Jump to content
sonalidutta

need setting LD_LIBRARY_PATH manually before running systemC models

Recommended Posts

Hi,

 

I am working on Assertion Based Dynamic Verification of SystemC models. To expose some states of the kernel to the runtime monitors I am doing some minimal modification to the SystemC-2.3.0 kernel.

 

 

I added 4 new files:

       mon_prototype.cpp/h

       mon_observer.cpp/h

 

I also did some minimal modification(adding callbacks) to:

       sc_event.cpp/h

       sc_sim_context.cpp/h

       sc_object.cpp/h

       sc_thread_process.h

      

I did the required modification to : systemc-2.3.0/src/systemc.

 

 

For installation I modified:

 

1. /systemc-2.3.0/src/sysc/kernel/Makefile.am to add the new 4 files I have added to kernel (see above for detail)

2. /systemc-2.3.0/configure.in to add a new flag called -DDEBUG_PRINT_IN_SCHEDULER

 

Now I ran:

autoconf: This takes aclocal.m4 and configure.in as input and generates ./configure file as output.

automake: This takes configure.in and Makefile.am as input and generates Makefile.in as output.

 

Now I follow the steps in INSTALL file for the rest of the installation process.

 

The modified systemC got installed successfully at: modified_systemc-2.3.0/

 

Now I try to run a small systemC model adder using this modified SystemC. When I compile adder model with modified_systemc-2.3.0, it compiles without any warning or error. But when I run it, it gives me the following error:

 

#  ./addy

./addy: error while loading shared libraries: libsystemc-2.3.0.so: cannot open shared object file: No such file or directory.

 

But libsystemc-2.3.0.so is there at /modified_systemc-2.3.0/lib-linux64/libsystemc-2.3.0.so

 

So I got the following workaround:

 

 

# LD_LIBRARY_PATH=modified_systemc-2.3.0/lib-linux64

# export LD_LIBRARY_PATH

 

And now if I run ./addy, it runs fine.

 

This problem does not occur while running ./addy using unmodified version of SystemC 2.3.0. My guess is that I missed setting some default path while modifying the systemc-2.3.0. So the paths that should be set by default is not set be default and need manual setting.

 

Does anyone have any idea how I can fix it?

 

Thanks and Regards

Sonali

Share this post


Link to post
Share on other sites

Something must be setting LD_LIBRARY_PATH in the normal case ( the standard library, not your modified one).

 

Either LD_LIBRARY_PATH contains the path (which you say it doesn't).

 

Or the path is set in /etc/ld.so.conf

 

Or the Makefile system you're using uses -Wl, -rpath to dynamically set the path.

 

I suspect the Makefile. Have a look in your makefiles - if they're using -rpath, then you need to edit the option on -rpath to point to your modified library,

 

regards

Alan

Share this post


Link to post
Share on other sites

Dear Alan,
 
Thank you for your response.
 
Unmodified systemc-2.3.0 automatically sets LD_LIBRARY_PATH. I did grep -r "systemc-2.3.0" * in uninstalled systemc-2.3.0 package to identify the potential place where I need to modify to set LD_LIBRARY_PATH automatically in my modified version of systemc-2.3.0. Here is the result:
 
[root@localhost systemc-2.3.0]# grep -r "systemc-2.3.0" *
examples/tlm/build-msvc/Makefile.config:SYSTEMC = C:\SystemC\systemc-2.3.0\msvc80
examples/tlm/build-msvc/systemc.vsprops:                Value="C:\SystemC\systemc-2.3.0\msvc71"
examples/tlm/build-msvc/MakefileVC9.config:SYSTEMC = C:\SystemC\systemc-2.3.0\msvc90
examples/tlm/build-msvc/MakefileVC7.config:SYSTEMC = C:\SystemC\systemc-2.3.0\msvc71
examples/tlm/build-unix/Makefile.config:SYSTEMC_HOME        ?= /usr/local/systemc-2.3.0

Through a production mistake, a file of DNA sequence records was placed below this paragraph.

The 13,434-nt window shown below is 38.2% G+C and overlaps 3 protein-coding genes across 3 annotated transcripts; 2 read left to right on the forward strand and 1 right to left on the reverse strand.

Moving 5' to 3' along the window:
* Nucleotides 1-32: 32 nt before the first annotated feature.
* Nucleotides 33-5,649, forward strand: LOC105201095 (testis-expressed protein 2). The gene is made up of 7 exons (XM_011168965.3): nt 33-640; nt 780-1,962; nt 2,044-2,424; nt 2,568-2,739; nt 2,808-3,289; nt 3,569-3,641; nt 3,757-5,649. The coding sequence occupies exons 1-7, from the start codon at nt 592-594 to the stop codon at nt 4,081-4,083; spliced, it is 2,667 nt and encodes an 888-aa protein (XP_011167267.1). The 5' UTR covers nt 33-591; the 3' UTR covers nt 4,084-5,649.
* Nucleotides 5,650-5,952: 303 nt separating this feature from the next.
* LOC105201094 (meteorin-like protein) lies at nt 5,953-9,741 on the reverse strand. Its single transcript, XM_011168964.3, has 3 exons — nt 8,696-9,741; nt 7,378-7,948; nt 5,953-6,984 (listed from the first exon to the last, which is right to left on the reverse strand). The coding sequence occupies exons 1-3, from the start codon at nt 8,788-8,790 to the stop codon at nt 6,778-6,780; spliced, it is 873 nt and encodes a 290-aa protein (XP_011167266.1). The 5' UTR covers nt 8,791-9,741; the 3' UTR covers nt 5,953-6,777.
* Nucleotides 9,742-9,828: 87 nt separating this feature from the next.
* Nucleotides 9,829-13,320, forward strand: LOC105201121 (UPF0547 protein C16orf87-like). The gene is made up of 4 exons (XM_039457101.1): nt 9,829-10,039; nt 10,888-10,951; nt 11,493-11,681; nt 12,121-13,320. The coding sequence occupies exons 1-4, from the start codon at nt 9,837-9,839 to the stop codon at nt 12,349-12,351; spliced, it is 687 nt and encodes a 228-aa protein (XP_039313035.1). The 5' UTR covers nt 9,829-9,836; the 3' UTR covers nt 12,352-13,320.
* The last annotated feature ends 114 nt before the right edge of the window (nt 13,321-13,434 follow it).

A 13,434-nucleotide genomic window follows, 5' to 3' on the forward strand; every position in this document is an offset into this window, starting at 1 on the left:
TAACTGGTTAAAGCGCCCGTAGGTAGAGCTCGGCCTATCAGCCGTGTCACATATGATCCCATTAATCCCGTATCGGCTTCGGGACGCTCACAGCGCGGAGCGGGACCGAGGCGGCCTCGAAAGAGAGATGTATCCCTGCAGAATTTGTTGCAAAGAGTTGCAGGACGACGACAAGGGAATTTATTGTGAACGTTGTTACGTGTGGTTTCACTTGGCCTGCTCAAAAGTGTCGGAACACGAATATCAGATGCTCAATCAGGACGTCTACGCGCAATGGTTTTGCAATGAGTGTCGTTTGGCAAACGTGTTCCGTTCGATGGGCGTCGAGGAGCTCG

examples/sysc/Readme_msvc80.txt:installation (e.g. C:\systemc-2.3.0\msvc80).
INSTALL:  1. Change to the top level directory (systemc-2.3.0)
INSTALL:     top level directory (systemc-2.3.0), configure the package e.g. as
INSTALL:        > ../configure --prefix=/usr/local/systemc-2.3.0
INSTALL:3. Select the 'New' icon and browse to: C:\systemc-2.3.0\msvc80\systemc\debug
INSTALL:5. Select the 'New' icon and browse to: C:\systemc-2.3.0\src
INSTALL:   the SystemC library:   ...\systemc-2.3.0\msvc80\systemc\debug'systemc.lib'

 
I do not think modifying any of the above will solve my issue.
 
Also regarding the Makefile I am using to run my adder model, I am not using -rpath or -WI. As you can see in my attached Makefile:
 
I only modify the path of SYSTEMC_HOME that gets added to INCLUDE_DIRS and LIBRARY_DIRS. Please have a look at my Makefile.
 
My guess is something I did not do (that I should have done!) while installing the modified systemc-2.3.0.
 
I did autoconf anf automake.
 
May be I need aclocal too! But aclocal gives me errors! So I did not do it.
 
Any insight?
 
Thanks
Sonali

 

 

 

It does not let me upload my Makefile. So I sopy paste it here:

 

 

****************************************************************************************************************

 

 

withobserver =     no
usemonitor0 =     no    # automatically generated safety



CC=        time /usr/bin/g++
TARGET_ARCH =     linux64

FLAGS = -O3 -w -Wno-deprecated \
        -DSC_INCLUDE_DYNAMIC_PROCESSES \
        -D_VERBOSE_GLOBAL \
        -D_MONITOR_REPORT_FAIL_IMMEDIATELY \
        -D_MONITOR_REPORT_PASS_IMMEDIATELY

VPATH =        /root/Desktop/CHIMP_ea/adders1

CUSTOM_LOCAL =     /usr/local
#SYSTEMC_HOME =    /root/Desktop/CHIMP_ea/systemc_with_modifications/systemc-2.2.0
SYSTEMC_HOME = /root/Desktop/CHIMP_ea/patched_systemc-2.3.0
#SYSTEMC_HOME = /root/Desktop/CHIMP_ea/systemc-2.3.0

## Include directories
INCLUDE_DIRS =     $(SYSTEMC_HOME)/include ./ $(VPATH)

INCDIR = $(INCLUDE_DIRS:%=-I %)

## Library directories
LIBRARY_DIRS =     $(SYSTEMC_HOME)/lib-$(TARGET_ARCH)

LIBDIR = $(LIBRARY_DIRS:%=-L %)

## SystemC static library
LIB_SC = -lsystemc \

## Other static libraries
LIB_OTHERS =

LIBS = $(LIBDIR) $(LIB_SC) $(LIB_OTHERS:%=-l%)

CFLAGS = $(FLAGS) $(INCDIR)

## Example .cc files
SRCS = $(wildcard ./*.cc )
HDRS = $(wildcard ./*.h  )
OBJS = adder.o debug_printer.o  driver.o  main.o